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Introduction

Version 4.1 of the Entity Framework contains both the Code First approach and the new DbContext API. This API provides a more productive surface for working with the Entity Framework and can be used with the Code First, Database First, and Model First approaches. This is the second post of a twelve part series containing collections of patterns and code fragments showing how features of the new API can be used.

The posts in this series do not contain complete walkthroughs. If you haven’t used EF 4.1 before then you should read Part 1 of this series and also Code First Walkthrough or Model and Database First with DbContext before tackling this post.

Using DbContext constructors


Typically an Entity Framework application uses a class derived from DbContext, as shown in the Code First and Model and Database First with DbContext walkthroughs. This derived class will call one of the constructors on the base DbContext class to control:

  • How the context will connect to a database—i.e. how a connection string is found/used
  • Whether the context will use Code First, Database First, or Model First
  • Additional advanced options

The following fragments show some of the ways the DbContext constructors can be used.

Use Code First with connection by convention


If you have not done any other configuration in your application, then calling the parameterless constructor on DbContext will cause DbContext to run in Code First mode with a database connection created by convention. For example:

namespace Magic.Unicorn
{
    public class UnicornsContext : DbContext
    {
        public UnicornsContext()
        // C# will call base class parameterless constructor by default
        {
        }
    }
}

In this example DbContext uses the namespace qualified name of your derived context class—Magic.Unicorn.UnicornsContext—as the database name and creates a connection string for this database using SQL Express on your local machine.

Use Code First with connection by convention and specified database name


If you have not done any other configuration in your application, then calling the string constructor on DbContext with the database name you want to use will cause DbContext to run in Code First mode with a database connection created by convention to the database of that name. For example:

public class UnicornsContext : DbContext
{
    public UnicornsContext()
        : base("UnicornsDatabase")
    {
    }
}

In this example DbContext uses “UnicornsDatabase” as the database name and creates a connection string for this database using SQL Express on your local machine.

Use Code First with connection string in app.config/web.config file


You may choose to put a connection string in your app.config or web.config file. For example:

configuration>
  <connectionStrings>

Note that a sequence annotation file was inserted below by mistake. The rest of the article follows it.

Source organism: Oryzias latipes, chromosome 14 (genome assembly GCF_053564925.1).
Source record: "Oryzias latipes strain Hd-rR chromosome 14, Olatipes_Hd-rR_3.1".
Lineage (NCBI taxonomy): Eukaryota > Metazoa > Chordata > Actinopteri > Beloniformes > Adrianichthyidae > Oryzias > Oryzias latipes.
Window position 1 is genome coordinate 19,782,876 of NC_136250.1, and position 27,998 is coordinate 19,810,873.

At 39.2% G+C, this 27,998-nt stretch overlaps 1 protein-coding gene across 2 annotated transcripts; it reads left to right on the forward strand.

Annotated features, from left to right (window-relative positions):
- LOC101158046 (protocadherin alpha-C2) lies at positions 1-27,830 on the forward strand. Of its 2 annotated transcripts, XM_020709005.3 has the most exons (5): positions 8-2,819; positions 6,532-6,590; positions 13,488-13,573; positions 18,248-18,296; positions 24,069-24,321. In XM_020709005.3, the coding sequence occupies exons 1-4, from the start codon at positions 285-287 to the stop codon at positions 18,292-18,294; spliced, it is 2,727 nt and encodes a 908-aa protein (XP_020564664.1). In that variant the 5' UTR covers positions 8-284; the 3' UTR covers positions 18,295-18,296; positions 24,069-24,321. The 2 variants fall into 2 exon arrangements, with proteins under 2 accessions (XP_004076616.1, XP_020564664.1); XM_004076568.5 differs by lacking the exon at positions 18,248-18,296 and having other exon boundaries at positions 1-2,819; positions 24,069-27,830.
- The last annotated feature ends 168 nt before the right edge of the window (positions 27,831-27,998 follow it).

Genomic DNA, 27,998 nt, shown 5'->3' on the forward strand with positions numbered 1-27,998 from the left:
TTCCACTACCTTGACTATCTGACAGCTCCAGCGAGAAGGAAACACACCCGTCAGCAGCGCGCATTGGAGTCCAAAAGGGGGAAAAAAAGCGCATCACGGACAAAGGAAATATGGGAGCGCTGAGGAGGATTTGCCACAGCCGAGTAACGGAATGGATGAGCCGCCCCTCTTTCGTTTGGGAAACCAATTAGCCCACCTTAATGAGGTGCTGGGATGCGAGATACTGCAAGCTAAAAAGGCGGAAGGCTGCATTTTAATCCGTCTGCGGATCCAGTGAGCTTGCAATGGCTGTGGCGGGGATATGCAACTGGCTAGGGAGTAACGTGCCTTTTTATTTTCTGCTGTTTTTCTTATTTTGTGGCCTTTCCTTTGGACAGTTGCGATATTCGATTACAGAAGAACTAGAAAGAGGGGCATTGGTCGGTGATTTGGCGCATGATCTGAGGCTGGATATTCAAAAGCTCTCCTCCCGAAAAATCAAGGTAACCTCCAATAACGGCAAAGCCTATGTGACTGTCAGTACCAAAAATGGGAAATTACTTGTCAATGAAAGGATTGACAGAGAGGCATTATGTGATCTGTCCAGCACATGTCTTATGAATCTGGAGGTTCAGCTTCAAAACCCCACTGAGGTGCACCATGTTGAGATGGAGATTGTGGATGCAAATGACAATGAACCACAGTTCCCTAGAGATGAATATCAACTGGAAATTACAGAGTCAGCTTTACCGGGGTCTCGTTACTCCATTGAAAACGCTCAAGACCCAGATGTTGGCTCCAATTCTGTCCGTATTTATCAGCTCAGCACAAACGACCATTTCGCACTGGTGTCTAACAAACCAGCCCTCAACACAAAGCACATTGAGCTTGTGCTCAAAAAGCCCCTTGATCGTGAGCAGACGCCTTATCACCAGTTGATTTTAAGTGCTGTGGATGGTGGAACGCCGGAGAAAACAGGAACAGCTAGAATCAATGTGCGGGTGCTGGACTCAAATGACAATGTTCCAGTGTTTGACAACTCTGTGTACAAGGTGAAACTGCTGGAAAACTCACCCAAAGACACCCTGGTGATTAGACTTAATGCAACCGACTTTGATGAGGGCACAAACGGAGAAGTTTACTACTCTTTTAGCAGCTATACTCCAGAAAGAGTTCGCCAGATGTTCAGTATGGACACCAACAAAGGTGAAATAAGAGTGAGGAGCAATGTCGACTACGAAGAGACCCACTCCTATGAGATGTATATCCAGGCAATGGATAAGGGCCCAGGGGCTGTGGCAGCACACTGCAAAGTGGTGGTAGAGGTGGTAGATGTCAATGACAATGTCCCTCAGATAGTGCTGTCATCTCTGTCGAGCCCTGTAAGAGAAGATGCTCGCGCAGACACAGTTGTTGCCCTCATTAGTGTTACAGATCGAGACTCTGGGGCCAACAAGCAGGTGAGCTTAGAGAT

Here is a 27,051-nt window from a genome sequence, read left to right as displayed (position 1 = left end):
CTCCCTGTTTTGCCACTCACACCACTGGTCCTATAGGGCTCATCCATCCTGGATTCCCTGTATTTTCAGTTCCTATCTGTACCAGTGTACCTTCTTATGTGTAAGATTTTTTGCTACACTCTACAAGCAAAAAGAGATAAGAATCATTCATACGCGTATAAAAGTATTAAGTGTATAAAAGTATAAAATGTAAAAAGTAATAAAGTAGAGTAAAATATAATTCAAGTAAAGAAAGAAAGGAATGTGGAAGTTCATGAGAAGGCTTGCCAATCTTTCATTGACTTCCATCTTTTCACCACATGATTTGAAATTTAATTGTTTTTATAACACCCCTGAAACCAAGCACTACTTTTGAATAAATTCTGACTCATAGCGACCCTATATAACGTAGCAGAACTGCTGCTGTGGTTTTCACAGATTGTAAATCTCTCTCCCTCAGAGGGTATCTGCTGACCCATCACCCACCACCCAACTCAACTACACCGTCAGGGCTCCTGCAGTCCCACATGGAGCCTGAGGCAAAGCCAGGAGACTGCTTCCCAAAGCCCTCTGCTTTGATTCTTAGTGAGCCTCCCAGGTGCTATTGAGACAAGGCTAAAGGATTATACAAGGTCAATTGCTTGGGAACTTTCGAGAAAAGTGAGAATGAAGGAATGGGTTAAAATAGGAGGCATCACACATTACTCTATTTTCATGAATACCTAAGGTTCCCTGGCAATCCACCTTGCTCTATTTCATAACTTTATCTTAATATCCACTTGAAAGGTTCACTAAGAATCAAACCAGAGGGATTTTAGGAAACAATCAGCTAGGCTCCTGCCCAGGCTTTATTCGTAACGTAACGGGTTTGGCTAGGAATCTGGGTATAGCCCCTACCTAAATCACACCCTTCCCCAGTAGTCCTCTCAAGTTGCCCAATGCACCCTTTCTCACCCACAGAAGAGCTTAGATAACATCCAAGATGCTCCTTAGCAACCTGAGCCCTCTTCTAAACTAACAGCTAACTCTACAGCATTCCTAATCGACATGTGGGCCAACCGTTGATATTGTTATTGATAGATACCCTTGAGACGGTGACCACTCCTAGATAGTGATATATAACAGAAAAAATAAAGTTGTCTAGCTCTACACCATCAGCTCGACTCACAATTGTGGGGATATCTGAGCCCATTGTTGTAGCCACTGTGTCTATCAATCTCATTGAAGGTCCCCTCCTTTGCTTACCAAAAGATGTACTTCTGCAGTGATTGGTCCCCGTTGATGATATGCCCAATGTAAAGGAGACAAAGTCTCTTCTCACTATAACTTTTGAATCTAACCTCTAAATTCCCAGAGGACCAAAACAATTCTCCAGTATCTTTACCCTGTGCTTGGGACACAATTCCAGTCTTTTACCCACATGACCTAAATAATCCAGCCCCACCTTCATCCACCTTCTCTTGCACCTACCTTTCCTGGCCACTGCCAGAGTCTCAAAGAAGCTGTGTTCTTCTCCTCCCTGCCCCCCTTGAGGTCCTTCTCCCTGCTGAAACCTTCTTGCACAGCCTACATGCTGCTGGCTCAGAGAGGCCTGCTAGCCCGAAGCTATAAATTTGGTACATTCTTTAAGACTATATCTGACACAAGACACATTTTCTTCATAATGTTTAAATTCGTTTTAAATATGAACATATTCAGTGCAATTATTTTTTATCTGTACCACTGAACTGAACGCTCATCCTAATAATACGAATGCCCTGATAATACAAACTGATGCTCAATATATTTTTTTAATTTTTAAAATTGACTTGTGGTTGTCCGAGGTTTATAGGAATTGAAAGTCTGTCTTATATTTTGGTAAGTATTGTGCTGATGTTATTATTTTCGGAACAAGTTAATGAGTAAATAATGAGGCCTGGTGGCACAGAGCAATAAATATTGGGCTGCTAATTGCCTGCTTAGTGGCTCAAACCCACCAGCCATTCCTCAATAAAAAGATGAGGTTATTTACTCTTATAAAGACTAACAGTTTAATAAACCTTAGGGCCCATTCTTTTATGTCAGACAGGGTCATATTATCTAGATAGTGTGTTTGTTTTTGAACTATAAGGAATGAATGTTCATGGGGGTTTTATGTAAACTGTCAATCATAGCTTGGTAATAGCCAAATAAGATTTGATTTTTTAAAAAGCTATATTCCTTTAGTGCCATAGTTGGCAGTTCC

<add name="UnicornsCEDatabase"
         providerName="System.Data.SqlServerCe.4.0"
         connectionString="Data Source=Unicorns.sdf"/>
  </connectionStrings>
</configuration>

This is an easy way to tell DbContext to use a database server other than SQL Express—the example above specifies a SQL Server Compact Edition database.

If the name of the connection string matches the name of your context (either with or without namespace qualification) then it will be found by DbContext when the parameterless constructor is used. If the connection string name is different from the name of your context then you can tell DbContext to use this connection in Code First mode by passing the connection string name to the DbContext constructor. For example:

public class UnicornsContext : DbContext
{
    public UnicornsContext()
        : base("UnicornsCEDatabase")
    {
    }
}

Alternatively, you can use the form “name=<connection string name>” for the string passed to the DbContext constructor. For example:

public class UnicornsContext : DbContext
{
    public UnicornsContext()
        : base("name=UnicornsCEDatabase")
    {
    }
}

This form makes it explicit that you expect the connection string to be found in your config file. An exception will be thrown if a connection string with the given name is not found.

Database/Model First with connection string in app.config/web.config file

Database or Model First is different from Code First in that your Entity Data Model (EDM) already exists and is not generated from code when the application runs. The EDM typically exists as an EDMX file created by the Entity Designer in Visual Studio. The designer will also add an EF connection string to your app.config or web.config file. This connection string is special in that it contains information about how to find the information in your EDMX file. For example:

<configuration>
  <
connectionStrings
>
    <
add name="Northwind_Entities"
         connectionString="
metadata=res://*/Northwind.csdl|
                                    res://*/Northwind.ssdl|
                                    res://*/Northwind.msl;
                           provider=System.Data.SqlClient;